Pharma chiefs see coronavirus vaccine by year-end, but challenges 'daunting'

Grant Boone
May 29, 2020

GSK has prioritized its efforts towards making its pandemic adjuvant technology available to partners developing promising COVID-19 vaccine candidates that are suitable for use with an adjuvant.

According to a regularly-updated document maintained by the World Health Organization, there are 10 vaccines in clinical trials for COVID-19, and 115 in preclinical development.

The London-listed company said it was in talks with governments on backing for the programme, which would effectively allow for a scaling up of production of future successful vaccines for the disease caused by the novel coronavirus.

It could prove crucial in at least seven of the experimental jabs being looked at by scientists, including one proposed by French pharma group Sanofi, with whom Glaxo signed a collaboration deal last month.

"More than one vaccine will be needed to address this global pandemic", Roger Connor, president of Glaxo's vaccines operation, said in the statement.

Ontario reports 383 new COVID-19 cases today
It's the first time in 10 days that the province has come close to its goal of completing 16,000 tests per day. The province says 833 COVID-19 patients are hospitalized, with 137 being treated in intensive care units.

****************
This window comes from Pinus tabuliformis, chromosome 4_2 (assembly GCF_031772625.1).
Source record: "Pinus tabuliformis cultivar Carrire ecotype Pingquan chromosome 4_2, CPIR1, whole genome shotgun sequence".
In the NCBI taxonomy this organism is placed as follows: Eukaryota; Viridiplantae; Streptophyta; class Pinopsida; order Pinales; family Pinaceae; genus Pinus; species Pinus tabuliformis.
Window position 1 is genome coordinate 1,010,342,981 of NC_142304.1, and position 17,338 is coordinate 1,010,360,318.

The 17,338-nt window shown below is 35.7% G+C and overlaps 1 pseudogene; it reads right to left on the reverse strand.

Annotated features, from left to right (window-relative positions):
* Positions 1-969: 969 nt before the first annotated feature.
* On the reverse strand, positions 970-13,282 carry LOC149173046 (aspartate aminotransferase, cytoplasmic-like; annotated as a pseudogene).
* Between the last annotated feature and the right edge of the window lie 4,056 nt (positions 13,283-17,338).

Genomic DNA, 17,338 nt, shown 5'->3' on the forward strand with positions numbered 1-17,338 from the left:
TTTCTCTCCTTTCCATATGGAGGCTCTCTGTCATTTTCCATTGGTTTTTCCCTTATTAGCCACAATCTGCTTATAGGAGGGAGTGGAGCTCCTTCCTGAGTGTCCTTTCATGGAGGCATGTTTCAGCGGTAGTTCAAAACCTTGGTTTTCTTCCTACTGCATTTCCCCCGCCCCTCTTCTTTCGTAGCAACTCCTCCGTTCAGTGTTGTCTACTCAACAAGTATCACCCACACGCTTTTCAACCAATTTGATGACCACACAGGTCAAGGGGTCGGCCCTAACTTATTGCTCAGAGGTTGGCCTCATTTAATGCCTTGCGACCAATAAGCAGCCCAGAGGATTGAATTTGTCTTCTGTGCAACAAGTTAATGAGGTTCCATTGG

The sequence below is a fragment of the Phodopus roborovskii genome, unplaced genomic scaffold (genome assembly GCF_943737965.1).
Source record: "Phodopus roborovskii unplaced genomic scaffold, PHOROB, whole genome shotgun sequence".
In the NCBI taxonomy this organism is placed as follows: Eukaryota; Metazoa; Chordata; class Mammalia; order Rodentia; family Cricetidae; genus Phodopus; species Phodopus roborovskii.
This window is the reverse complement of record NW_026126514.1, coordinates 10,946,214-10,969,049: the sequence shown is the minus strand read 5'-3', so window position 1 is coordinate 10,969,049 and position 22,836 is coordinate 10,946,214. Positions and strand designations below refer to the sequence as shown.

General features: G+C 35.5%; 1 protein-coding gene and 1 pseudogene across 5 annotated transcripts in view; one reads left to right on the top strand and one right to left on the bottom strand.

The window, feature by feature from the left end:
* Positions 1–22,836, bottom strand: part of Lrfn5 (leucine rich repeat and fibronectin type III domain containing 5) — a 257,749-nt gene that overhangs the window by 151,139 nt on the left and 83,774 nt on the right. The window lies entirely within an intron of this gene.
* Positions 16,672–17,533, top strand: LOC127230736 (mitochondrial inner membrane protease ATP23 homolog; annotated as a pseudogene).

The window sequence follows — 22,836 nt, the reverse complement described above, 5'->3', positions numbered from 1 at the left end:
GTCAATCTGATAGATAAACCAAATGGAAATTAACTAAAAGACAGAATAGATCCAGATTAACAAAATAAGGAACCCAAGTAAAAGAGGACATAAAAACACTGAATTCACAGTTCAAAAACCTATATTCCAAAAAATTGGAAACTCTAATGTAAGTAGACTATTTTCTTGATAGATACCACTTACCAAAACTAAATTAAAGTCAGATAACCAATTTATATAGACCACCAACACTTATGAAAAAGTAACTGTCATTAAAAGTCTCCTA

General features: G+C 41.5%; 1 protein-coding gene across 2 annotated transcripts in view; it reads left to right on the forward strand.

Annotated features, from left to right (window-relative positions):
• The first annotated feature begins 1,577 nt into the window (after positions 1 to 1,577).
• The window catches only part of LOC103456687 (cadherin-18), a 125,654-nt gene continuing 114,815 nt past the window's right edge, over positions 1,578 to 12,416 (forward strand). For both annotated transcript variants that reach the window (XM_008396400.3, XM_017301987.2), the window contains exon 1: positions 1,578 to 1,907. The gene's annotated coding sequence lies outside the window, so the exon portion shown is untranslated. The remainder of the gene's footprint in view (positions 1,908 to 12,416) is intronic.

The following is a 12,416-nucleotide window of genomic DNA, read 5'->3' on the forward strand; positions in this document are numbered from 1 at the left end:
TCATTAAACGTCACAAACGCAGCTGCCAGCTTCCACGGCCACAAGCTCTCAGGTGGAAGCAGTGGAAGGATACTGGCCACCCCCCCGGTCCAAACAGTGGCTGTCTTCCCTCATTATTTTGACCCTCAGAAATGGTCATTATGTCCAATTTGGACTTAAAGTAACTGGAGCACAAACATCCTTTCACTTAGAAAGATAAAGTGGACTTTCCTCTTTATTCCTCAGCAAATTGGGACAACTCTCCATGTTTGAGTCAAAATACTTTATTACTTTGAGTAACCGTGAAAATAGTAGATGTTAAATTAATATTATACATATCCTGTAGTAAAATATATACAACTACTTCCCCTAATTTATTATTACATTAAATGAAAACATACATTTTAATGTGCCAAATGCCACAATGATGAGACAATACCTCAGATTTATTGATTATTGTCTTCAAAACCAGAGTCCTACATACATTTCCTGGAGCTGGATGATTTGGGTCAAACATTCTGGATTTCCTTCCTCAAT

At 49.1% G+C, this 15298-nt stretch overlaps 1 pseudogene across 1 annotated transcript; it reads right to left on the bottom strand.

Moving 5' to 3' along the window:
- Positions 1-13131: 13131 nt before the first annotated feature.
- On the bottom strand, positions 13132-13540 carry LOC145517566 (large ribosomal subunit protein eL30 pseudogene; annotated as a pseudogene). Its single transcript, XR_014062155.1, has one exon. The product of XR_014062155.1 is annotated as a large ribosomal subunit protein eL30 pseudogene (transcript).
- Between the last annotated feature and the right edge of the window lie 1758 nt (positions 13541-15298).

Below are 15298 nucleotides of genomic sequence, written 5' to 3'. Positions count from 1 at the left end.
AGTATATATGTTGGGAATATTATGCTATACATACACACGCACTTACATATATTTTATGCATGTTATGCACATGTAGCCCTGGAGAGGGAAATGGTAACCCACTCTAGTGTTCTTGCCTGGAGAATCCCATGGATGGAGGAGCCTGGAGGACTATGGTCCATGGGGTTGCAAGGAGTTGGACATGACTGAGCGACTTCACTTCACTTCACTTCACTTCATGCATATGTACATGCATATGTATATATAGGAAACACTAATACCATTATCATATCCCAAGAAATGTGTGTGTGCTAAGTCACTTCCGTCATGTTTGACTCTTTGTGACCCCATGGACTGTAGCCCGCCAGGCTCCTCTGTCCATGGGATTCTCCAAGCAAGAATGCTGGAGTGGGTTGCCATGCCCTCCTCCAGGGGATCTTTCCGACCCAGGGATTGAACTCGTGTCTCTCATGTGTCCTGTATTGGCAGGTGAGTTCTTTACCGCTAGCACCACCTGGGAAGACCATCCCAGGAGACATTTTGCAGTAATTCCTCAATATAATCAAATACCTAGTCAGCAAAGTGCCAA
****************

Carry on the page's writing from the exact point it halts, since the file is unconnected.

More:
In the US, biotech company Novavax has just started human testing on participants in Australia, with the hopes of releasing a proven version this year.

AstraZeneca and Oxford University's viral vector approach, where harmless viruses instruct human cells to make virus-like proteins, also needs no adjuvants.

As well as its collaboration with Sanofi, GSK has contributed the adjuvant to alliances involving Chinese biotech firms Clover Biopharmaceuticals and Xiamen Innovax, as well as the University of Queensland, Australia.

How quickly those studies can determine whether the vaccines are safe and effective depends in part on how widely the coronavirus is still spreading.

Following a long history of partnership, including the announcement on 7 February of an agreement between The Jenner Institute and IRBM's Advent to manufacture ChAdOx1 nCoV-19, Advent has now manufactured its first batch of vaccine in just over one month from receiving the seed stock, whilst ensuring high standards of quality control. If you click on them we may earn a small commission. "We are encouraged by the willingness of our private sector counterparts to come together as force multipliers to expedite vaccine development and to help save lives". We do not allow any commercial relationship to affect our editorial independence.

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